The future of the 14-year-old girl may depend on the condition of the two-year-old toddler whom she assaulted out of sheer frustration after being 'forcibly' given her custody by her taxi driver partner, police said.
Investigators said they would 'strictly adhere' to the Juvenile Justice Act and seek legal opinion about their course of action if the infant, whose life continues to hang in balance in the ICU, succumbs to her injuries.
"As per her statement, the 14-year-old girl, who happens to be a victim of repeated sexual assault herself, has admitted to having physically assaulted the infant out of frustration and not by design or deliberately," said a senior police officer.
"In the event that the child doesn't survive, the 14-year-old can legally be apprehended for culpable homicide not amounting to murder," police said. On January 31, Hindustan Times had reported how the battered two-year-old child, who is currently dependent on plastic tubes for each consecutive breath she takes at AIIMS, had become the object of her 14-year-old custodian's ire over just five days.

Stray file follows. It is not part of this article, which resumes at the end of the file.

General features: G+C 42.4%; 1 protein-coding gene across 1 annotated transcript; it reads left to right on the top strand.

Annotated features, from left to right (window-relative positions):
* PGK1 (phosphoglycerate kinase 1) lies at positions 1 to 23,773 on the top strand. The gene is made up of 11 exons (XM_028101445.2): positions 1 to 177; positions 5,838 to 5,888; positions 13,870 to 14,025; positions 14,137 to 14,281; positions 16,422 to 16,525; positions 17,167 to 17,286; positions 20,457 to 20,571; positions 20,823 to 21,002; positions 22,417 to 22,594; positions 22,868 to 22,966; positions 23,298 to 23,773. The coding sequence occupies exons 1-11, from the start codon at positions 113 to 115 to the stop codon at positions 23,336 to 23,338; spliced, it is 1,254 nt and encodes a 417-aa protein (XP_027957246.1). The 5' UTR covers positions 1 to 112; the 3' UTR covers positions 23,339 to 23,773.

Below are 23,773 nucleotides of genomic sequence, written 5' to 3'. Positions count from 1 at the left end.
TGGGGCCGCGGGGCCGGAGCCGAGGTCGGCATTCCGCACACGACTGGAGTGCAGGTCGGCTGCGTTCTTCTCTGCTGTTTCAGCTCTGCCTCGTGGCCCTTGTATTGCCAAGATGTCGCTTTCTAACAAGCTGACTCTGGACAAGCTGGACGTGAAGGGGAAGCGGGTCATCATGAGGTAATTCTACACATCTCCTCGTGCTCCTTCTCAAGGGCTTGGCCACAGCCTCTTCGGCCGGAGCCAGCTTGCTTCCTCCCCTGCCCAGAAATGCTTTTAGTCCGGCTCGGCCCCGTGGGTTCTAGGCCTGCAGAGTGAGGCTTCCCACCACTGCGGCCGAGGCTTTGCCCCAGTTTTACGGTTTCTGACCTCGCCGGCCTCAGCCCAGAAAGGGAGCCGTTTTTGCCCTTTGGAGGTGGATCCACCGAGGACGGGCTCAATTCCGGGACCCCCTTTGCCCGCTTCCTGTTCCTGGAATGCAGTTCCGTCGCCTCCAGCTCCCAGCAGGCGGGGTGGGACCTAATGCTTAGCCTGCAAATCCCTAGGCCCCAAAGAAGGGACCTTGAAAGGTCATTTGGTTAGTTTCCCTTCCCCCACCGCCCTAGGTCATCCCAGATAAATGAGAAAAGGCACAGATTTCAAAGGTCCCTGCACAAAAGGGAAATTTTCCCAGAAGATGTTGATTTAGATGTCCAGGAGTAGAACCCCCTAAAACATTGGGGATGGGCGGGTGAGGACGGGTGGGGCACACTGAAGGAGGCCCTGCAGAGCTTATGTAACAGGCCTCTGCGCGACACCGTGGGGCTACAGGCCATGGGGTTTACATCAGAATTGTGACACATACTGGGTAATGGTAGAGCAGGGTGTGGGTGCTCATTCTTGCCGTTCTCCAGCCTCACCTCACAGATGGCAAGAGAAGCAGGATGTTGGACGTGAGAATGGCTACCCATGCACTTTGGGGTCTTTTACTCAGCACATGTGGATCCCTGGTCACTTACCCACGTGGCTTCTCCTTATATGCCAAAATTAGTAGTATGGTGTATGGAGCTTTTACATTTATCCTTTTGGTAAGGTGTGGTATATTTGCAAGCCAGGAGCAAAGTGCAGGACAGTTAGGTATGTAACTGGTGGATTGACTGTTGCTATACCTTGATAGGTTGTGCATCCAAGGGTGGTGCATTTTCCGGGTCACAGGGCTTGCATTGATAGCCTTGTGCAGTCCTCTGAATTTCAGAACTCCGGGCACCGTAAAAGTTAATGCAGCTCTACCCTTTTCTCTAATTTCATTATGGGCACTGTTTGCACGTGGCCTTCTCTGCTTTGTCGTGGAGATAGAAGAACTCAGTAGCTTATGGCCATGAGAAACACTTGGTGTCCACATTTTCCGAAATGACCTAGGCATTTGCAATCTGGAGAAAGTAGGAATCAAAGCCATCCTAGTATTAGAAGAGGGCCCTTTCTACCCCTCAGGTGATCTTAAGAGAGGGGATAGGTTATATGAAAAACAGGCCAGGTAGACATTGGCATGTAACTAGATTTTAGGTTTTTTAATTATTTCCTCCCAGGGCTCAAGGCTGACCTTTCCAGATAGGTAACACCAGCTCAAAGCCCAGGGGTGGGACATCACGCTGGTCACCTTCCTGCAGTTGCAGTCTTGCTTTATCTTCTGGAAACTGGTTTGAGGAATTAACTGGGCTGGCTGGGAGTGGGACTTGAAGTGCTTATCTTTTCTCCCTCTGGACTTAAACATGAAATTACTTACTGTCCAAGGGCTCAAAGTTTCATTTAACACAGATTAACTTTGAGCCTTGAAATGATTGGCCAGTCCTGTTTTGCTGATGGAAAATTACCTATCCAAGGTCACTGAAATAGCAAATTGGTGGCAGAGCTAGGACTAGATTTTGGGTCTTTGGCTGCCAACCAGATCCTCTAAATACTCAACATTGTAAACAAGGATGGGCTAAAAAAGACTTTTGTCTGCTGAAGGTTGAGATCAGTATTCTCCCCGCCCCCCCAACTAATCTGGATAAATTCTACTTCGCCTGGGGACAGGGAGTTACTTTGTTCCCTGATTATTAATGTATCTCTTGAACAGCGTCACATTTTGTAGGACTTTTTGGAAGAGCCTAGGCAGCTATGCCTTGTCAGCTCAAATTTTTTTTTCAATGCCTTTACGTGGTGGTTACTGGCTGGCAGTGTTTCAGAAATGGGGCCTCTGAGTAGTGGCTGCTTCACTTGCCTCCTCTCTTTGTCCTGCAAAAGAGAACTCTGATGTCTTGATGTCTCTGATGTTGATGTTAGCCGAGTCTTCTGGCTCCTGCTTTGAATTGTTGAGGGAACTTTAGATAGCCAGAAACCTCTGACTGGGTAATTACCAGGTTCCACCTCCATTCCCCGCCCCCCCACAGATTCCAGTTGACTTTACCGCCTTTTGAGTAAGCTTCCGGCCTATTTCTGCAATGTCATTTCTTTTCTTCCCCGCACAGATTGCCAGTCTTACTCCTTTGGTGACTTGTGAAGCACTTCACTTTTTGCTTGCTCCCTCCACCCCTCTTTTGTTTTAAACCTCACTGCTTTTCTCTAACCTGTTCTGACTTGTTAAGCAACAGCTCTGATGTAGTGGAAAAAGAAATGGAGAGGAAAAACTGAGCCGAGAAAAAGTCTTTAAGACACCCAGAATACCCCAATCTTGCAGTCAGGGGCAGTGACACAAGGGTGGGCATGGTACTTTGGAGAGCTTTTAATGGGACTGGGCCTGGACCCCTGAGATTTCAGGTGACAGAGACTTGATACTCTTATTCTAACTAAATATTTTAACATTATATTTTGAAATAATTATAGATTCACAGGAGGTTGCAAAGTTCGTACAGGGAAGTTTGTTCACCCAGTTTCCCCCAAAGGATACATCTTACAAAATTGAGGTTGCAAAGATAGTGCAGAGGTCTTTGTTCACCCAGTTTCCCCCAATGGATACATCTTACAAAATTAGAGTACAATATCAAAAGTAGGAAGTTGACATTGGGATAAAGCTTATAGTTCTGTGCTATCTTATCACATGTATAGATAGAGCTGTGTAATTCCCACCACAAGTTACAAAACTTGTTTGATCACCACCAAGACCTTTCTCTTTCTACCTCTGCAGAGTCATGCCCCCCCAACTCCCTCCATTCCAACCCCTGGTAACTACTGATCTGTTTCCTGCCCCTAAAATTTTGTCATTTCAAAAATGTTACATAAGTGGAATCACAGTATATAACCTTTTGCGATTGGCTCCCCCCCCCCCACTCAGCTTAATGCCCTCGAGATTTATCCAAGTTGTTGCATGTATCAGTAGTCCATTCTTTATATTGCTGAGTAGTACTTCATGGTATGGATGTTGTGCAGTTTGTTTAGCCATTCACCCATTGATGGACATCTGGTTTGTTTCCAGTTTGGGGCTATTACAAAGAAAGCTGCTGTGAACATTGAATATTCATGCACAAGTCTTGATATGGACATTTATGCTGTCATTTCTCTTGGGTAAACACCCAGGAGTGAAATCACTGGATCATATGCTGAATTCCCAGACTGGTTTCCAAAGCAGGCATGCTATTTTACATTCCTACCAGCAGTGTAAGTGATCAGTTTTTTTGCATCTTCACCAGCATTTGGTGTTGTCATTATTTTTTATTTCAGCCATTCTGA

It was between the grim, five-day period following Rajkumar's departure to Mumbai and the day she decided to admit her to a hospital, that her custodian assaulted the two-year-old out of frustration, loneliness and, ironically, an alleged sense of abandonment.
"Rajkumar had left her in charge of the infant before leaving for Mumbai on January 13. Two days later, she had inadvertently injured the child after dropping her in the bathroom. Till January 18, the baby was terribly injured," the officer said.
While the police, too, are hoping that the baby survives, her death will make them legally bound to apprehend the 14-year-old for culpable homicide not amounting to murder, which attracts imprisonment as well as a fine.
After finally getting their hands on Rajkumar on Saturday, sources said the police were waiting and watching the toddler's condition with bated breath but were, at the moment, only focussing on nabbing other peripheral suspects in the case.
Chhaya Sharma, DCP (south), said the police could seek legal opinion from the Juvenile Justice Board and the Child Welfare Committee but refused to comment further.